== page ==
The financial technology transformation is driving competition, creating consumer choice, and shaping the future of finance. Hear from seven fintech leaders who are reshaping the future of finance, and join the inaugural Financial Technology Association Fintech Summit to learn more.

Keep Reading Show less
FTA
The Financial Technology Association (FTA) represents industry leaders shaping the future of finance. We champion the power of technology-centered financial services and advocate for the modernization of financial regulation to support inclusion and responsible innovation.
Enterprise

AWS CEO: The cloud isn’t just about technology

As AWS preps for its annual re:Invent conference, Adam Selipsky talks product strategy, support for hybrid environments, and the value of the cloud in uncertain economic times.

Photo: Noah Berger/Getty Images for Amazon Web Services

AWS is gearing up for re:Invent, its annual cloud computing conference where announcements this year are expected to focus on its end-to-end data strategy and delivering new industry-specific services.

It will be the second re:Invent with CEO Adam Selipsky as leader of the industry’s largest cloud provider after his return last year to AWS from data visualization company Tableau Software.

Keep Reading Show less
Donna Goodison

Donna Goodison (@dgoodison) is Protocol's senior reporter focusing on enterprise infrastructure technology, from the 'Big 3' cloud computing providers to data centers. She previously covered the public cloud at CRN after 15 years as a business reporter for the Boston Herald. Based in Massachusetts, she also has worked as a Boston Globe freelancer, business reporter at the Boston Business Journal and real estate reporter at Banker & Tradesman after toiling at weekly newspapers.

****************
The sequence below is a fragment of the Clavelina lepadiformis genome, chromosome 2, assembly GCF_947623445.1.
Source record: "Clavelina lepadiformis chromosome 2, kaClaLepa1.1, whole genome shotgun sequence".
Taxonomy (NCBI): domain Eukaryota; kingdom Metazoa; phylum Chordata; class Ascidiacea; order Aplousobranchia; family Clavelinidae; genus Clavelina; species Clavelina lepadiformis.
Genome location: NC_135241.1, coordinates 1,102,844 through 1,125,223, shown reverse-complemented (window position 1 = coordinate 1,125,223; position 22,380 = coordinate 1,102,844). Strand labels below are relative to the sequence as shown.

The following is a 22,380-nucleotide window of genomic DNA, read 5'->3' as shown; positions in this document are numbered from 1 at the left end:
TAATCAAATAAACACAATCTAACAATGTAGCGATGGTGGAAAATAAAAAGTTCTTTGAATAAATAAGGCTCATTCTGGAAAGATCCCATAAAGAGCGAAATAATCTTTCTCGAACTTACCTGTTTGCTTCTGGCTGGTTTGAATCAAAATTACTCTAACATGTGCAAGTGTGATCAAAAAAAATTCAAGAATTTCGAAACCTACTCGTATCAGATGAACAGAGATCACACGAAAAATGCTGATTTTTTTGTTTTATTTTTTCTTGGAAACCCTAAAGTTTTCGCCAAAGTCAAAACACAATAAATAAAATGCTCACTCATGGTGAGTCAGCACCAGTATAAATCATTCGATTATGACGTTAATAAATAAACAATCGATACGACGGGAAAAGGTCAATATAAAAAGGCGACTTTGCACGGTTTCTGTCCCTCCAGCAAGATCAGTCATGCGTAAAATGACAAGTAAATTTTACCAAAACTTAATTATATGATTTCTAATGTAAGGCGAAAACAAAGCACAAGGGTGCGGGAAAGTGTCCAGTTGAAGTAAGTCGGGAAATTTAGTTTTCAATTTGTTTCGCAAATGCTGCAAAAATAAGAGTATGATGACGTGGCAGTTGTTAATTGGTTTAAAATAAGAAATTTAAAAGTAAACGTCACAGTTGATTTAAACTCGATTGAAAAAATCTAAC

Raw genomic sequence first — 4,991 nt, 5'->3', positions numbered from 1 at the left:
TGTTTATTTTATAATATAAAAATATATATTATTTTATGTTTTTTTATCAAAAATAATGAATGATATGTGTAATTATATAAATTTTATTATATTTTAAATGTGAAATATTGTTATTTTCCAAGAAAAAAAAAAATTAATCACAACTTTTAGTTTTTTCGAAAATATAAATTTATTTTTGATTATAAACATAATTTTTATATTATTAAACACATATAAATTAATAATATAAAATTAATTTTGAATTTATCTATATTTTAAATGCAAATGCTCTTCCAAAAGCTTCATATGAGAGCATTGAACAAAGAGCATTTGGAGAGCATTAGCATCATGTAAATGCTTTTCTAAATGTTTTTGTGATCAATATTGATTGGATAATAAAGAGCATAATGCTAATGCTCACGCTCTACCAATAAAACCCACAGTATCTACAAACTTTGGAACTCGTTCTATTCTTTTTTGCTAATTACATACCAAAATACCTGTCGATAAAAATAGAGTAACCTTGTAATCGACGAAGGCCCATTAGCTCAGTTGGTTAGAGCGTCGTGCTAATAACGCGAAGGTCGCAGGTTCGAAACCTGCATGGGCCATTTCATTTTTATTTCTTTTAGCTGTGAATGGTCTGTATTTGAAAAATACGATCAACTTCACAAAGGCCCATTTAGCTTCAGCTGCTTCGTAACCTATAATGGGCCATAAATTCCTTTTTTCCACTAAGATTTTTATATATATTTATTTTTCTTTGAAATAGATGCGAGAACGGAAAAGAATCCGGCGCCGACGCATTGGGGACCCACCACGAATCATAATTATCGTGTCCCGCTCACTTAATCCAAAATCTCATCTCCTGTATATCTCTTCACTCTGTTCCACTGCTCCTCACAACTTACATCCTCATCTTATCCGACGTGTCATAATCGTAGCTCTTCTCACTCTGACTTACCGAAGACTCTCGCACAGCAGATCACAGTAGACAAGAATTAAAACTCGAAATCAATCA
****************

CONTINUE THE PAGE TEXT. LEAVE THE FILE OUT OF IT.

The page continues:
Image: Protocol

We launched Protocol in February 2020 to cover the evolving power center of tech. It is with deep sadness that just under three years later, we are winding down the publication.

As of today, we will not publish any more stories. All of our newsletters, apart from our flagship, Source Code, will no longer be sent. Source Code will be published and sent for the next few weeks, but it will also close down in December.

Keep Reading Show less
Bennett Richardson

Bennett Richardson ( @bennettrich) is the president of Protocol. Prior to joining Protocol in 2019, Bennett was executive director of global strategic partnerships at POLITICO, where he led strategic growth efforts including POLITICO's European expansion in Brussels and POLITICO's creative agency POLITICO Focus during his six years with the company. Prior to POLITICO, Bennett was co-founder and CMO of Hinge, the mobile dating company recently acquired by Match Group. Bennett began his career in digital and social brand marketing working with major brands across tech, energy, and health care at leading marketing and communications agencies including Edelman and GMMB. Bennett is originally from Portland, Maine, and received his bachelor's degree from Colgate University.